‘Desperate’ Sudanese stage the third day of protests against president

Ten protesters were arrested by police, and five of those later died after being released Tens of thousands of Sudanese held a third day of anti-military marches in a turbulent capital on Saturday, and…

'Desperate' Sudanese stage the third day of protests against president

Ten protesters were arrested by police, and five of those later died after being released

Tens of thousands of Sudanese held a third day of anti-military marches in a turbulent capital on Saturday, and after nightfall hundreds began marching through the capital, Khartoum, shouting anti-government slogans.

As the protests began, the police also moved in and began dispersing protesters, arresting 10, said activists, who added that five of those arrested had since died.

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Protesters say the austerity measures and austerity steps imposed in response to economic reforms are unfair, urging the resignation of Sudan’s president, Omar al-Bashir. The government insists the austerity measures are needed to tackle the country’s $10bn debt.

“The people are desperate. Bashir is not giving us electricity or gas, while the rich are looting our stores,” said protester Abu Hashem, who did not give his full name. “We cannot sell and buy anything. Those who caused all the problems should be held accountable.”

Similar protests took place across Sudan on Friday, some of them met with deadly force. There were no immediate reports of any casualties.

After dark, huge crowds filled the streets of Khartoum. Within the first hour of darkness, massive crowds began marching along Thikuria and Tayaba streets, which is one of the main thoroughfares of the city. They rallied along Abdalla square. Some protesters chanted slogans against Bashir.

The authorities announced the closure of banks before the demonstrations, and before they took place, however, banks closed their doors in anticipation. Shopkeepers pulled shutters down and were staying open even though commercial transactions had been halted. In the early hours of Saturday morning, traders were dismantling their stock on the main streets.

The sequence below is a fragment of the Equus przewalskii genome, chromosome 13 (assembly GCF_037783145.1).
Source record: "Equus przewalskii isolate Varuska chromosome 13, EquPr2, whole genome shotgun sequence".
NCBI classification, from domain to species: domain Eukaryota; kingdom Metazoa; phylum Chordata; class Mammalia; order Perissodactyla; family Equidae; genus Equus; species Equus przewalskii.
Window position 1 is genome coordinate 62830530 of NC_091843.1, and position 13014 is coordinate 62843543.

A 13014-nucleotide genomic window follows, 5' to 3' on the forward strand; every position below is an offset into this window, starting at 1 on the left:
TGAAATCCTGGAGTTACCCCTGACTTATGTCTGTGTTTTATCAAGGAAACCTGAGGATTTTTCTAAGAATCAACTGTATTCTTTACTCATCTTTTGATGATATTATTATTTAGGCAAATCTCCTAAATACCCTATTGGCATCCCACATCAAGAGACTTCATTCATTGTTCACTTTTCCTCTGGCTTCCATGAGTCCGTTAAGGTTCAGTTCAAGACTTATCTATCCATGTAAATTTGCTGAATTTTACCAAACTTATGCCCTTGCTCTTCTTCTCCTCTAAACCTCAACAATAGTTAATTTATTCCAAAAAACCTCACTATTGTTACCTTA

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Protesters have demanded the resignation of the interior minister, Maj Gen Muhsin al-Majidi, over his claim that the demonstrations are driven by the opposition to Bashir.

“We say: don’t leave. No withdrawal from the people’s demands,” a protester shouted.

Earlier on Saturday, heavy clashes broke out between the protesters and riot police in some of the cities near Khartoum, with demonstrators throwing stones at the police. The protesters had begun a three-day sit-in demanding the ouster of members of the military and other state agencies.

One protester was killed in El Obeid on Friday. In El Obeid, the crowd smashed the windows of a bank, brandished sticks and wooden planks, and set fire to a building. They also tore down the provincial governor’s portrait.

Fears of unrest

The protests have so far failed to pose a major threat to Bashir’s government, despite the closure of banks and the emergency curfew imposed in the capital, Khartoum, and other major cities since the protests started on Wednesday.

The security forces on Thursday also banned the domestic news agency, which provided a steady stream of information about the demonstrations. The Sudanese Professionals Association, a group that is calling for the creation of a “people’s committee” to demand the resignation of the president, also cancelled Saturday’s demonstrations because it feared violence.

The government blamed opposition leaders for inciting the protests and claimed they had financial backing from foreign countries. The president’s office released a statement on state television accusing Qatar of using terrorists to try to foment unrest in Sudan. Qatar denies any role in the protests.

The authorities have been flooded with messages calling for the demonstrations to continue.

On Friday, teachers and university professors held rallies in several cities outside Khartoum. They too demanded Bashir’s resignation.

Protesters have also spread their calls to cities outside Sudan’s capital, demanding the resignation of other government officials. In El Obeid, scores of angry students took to the streets in other cities, yelling slogans against the government.

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